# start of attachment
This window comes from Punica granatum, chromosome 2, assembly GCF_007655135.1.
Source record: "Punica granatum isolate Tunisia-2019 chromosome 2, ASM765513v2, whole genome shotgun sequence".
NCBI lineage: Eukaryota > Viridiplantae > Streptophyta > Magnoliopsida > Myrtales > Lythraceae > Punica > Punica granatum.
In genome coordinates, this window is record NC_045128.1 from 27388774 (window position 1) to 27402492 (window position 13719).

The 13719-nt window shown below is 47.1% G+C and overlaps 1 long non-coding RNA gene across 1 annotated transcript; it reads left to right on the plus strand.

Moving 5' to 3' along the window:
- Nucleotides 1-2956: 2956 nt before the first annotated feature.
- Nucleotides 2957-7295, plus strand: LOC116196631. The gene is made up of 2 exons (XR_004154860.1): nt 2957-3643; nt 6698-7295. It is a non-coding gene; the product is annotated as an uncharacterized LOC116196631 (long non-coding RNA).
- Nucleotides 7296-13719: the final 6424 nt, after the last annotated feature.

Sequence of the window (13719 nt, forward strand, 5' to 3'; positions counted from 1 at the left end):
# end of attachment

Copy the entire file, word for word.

This window comes from Punica granatum, chromosome 2, assembly GCF_007655135.1.
Source record: "Punica granatum isolate Tunisia-2019 chromosome 2, ASM765513v2, whole genome shotgun sequence".
NCBI lineage: Eukaryota > Viridiplantae > Streptophyta > Magnoliopsida > Myrtales > Lythraceae > Punica > Punica granatum.
In genome coordinates, this window is record NC_045128.1 from 27388774 (window position 1) to 27402492 (window position 13719).

The 13719-nt window shown below is 47.1% G+C and overlaps 1 long non-coding RNA gene across 1 annotated transcript; it reads left to right on the plus strand.

Moving 5' to 3' along the window:
- Nucleotides 1-2956: 2956 nt before the first annotated feature.
- Nucleotides 2957-7295, plus strand: LOC116196631. The gene is made up of 2 exons (XR_004154860.1): nt 2957-3643; nt 6698-7295. It is a non-coding gene; the product is annotated as an uncharacterized LOC116196631 (long non-coding RNA).
- Nucleotides 7296-13719: the final 6424 nt, after the last annotated feature.

Sequence of the window (13719 nt, forward strand, 5' to 3'; positions counted from 1 at the left end):